Mariah Carey hid her mental illness for 17 years. Now she's owning it.

For years, international pop icon Mariah Carey was living with a condition that greatly affected her life — but she kept it a secret and even refused treatment.

In a new interview, Carey revealed that she was diagnosed with bipolar II disorder back in 2001 after a mental breakdown. However, fear of being publicly outed led her to keep the diagnosis a secret, and refuse treatment, until recently.

"I lived in denial and isolation and in constant fear someone would expose me," she said. "It was too heavy a burden to carry and I simply couldn’t do that anymore. I sought and received treatment, I put positive people around me and I got back to doing what I love — writing songs and making music."


Seeing stories of other celebrities discussing mental illness helped her come forward.

A number of other public figures have come forward in recent years with their own stories of living with mental illness. The positive response to those stories helped Carey seek treatment and speak publicly about her own experiences.

"She's hoping she can have the same sort of positive impact with other people," People magazine editor-in-chief Jess Cagle said.

"I'm just in a really good place right now, where I'm comfortable discussing my struggles with bipolar II disorder," Carey said. "I'm hopeful we can get to a place where the stigma is lifted from people going through anything alone."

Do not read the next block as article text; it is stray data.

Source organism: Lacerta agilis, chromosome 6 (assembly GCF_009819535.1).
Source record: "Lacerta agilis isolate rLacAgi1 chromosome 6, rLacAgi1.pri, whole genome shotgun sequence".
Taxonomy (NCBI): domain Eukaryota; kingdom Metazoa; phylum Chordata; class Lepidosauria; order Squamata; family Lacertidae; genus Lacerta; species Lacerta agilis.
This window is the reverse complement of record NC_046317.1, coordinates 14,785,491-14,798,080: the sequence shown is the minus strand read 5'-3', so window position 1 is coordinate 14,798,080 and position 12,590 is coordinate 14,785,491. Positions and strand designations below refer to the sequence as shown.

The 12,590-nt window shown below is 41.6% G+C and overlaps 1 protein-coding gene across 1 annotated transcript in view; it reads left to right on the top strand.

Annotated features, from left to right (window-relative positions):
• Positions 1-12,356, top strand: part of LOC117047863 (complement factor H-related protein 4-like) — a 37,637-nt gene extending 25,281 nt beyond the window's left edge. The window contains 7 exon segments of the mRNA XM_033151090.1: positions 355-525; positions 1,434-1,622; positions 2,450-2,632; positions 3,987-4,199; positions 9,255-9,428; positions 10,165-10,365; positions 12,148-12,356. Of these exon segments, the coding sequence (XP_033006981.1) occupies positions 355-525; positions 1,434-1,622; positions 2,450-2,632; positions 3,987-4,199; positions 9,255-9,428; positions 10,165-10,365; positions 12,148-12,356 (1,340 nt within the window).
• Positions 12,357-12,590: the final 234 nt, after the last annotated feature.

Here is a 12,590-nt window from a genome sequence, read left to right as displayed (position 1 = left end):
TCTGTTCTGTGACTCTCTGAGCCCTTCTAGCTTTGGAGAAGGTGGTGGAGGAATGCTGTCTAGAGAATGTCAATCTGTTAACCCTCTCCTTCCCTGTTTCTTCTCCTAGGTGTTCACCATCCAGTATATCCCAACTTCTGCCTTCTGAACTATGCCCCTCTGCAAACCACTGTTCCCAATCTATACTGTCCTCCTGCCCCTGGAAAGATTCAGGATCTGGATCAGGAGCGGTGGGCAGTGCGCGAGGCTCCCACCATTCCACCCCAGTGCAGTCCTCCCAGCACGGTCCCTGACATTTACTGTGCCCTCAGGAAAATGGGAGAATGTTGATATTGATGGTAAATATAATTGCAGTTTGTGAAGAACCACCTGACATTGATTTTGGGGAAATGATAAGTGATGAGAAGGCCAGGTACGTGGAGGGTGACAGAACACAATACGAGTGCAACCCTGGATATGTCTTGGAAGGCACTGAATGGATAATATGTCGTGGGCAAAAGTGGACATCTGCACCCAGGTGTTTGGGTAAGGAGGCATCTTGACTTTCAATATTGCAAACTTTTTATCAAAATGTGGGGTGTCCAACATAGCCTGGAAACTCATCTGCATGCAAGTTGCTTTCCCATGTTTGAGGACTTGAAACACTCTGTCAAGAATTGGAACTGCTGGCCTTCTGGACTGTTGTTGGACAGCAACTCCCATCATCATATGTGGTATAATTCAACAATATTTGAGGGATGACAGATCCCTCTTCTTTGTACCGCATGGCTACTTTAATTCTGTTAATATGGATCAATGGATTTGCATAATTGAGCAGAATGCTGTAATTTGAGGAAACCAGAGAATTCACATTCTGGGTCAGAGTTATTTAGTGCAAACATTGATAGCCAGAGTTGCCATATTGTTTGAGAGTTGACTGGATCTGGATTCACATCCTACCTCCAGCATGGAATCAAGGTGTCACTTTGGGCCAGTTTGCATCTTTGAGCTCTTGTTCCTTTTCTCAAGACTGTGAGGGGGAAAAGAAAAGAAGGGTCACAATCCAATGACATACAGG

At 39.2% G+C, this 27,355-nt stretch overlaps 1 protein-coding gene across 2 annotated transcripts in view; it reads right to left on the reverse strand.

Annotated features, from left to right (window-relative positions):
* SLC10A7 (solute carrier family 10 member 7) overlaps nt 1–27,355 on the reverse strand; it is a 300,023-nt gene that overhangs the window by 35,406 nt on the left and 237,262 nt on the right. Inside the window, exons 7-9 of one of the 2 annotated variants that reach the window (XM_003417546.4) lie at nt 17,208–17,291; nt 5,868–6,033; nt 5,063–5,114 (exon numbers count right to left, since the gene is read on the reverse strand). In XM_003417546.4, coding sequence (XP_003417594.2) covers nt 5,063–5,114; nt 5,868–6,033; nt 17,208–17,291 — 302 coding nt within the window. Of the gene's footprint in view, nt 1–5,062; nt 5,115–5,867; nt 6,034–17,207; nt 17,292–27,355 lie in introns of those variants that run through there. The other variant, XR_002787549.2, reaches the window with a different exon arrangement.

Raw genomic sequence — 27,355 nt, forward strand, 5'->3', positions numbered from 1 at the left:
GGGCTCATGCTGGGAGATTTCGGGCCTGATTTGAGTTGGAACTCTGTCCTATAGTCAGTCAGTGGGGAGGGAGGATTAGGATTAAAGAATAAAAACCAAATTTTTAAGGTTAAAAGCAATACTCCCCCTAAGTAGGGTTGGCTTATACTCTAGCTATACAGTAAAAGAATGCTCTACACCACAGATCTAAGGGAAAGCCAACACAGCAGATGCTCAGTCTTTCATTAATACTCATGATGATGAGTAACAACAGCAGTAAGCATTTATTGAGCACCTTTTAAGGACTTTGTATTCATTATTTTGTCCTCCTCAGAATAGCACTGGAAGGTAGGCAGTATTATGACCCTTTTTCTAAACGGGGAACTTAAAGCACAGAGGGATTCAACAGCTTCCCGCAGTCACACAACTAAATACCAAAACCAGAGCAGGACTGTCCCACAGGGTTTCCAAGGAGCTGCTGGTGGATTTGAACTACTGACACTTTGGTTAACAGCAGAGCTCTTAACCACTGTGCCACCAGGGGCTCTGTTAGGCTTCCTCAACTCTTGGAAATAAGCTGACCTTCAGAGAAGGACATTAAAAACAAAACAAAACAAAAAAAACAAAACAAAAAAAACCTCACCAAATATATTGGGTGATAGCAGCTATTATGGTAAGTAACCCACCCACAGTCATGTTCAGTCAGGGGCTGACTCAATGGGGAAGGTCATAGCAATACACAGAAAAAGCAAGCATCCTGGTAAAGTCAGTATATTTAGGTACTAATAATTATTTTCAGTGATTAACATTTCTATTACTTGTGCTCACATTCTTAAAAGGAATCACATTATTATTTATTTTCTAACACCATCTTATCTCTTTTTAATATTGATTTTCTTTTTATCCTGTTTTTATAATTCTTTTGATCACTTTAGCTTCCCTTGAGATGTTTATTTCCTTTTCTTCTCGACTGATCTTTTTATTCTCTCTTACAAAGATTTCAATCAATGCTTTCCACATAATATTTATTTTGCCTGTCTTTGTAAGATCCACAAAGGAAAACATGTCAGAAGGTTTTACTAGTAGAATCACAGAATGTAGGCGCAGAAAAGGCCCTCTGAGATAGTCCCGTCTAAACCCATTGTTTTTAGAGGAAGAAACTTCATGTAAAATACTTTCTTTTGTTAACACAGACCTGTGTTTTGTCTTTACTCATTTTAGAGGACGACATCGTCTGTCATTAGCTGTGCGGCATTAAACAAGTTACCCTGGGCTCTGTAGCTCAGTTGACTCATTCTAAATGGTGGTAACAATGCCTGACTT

Carey's public behavior has been scrutinized and even mocked for years.

Carey has gone through a number of highly scrutinized public incidents throughout her career. Most recently, she was attacked online relentlessly following a 2016 New Year's Eve performance rife with technical difficulties (and what was perceived as an odd reaction to them).

Now that she's sharing her story, those incidents are placed in a different light, whether or not they were directly tied to her bipolar disorder. And they also can help to serve as an educational moment about how we can all react more sensitively to public figures during "embarrassing" or "awkward" moments.

Carey revealed that she's been going to therapy and taking medications that have helped bring her symptoms under control.

"It can be incredibly isolating," Carey said of living in secret with her condition. "It does not have to define you and I refuse to allow it to define me or control me.”

Every time a public figure like Carey opens up about mental health, it reduces stigma and increases acceptance.

No one is required to share private details of their life that they may want to keep private. And not everyone's experience is the same. But when beloved figures like Carey — or famously "strong" celebs like Dwayne "The Rock" Johnson — come forward to share their vulnerabilities, it makes it a little easier for the next person to do the same.

Mariah Carey showed a tremendous amount of bravery by coming forward to tell her own story, and she's also doing a service to anyone out there navigating their own personal mental health journeys.

Family

Disney has come under fire for problematic portrayals of non-white and non-western cultures in many of its older movies. They aren't the only one, of course, but since their movies are an iconic part of most American kids' childhoods, Disney's messaging holds a lot of power.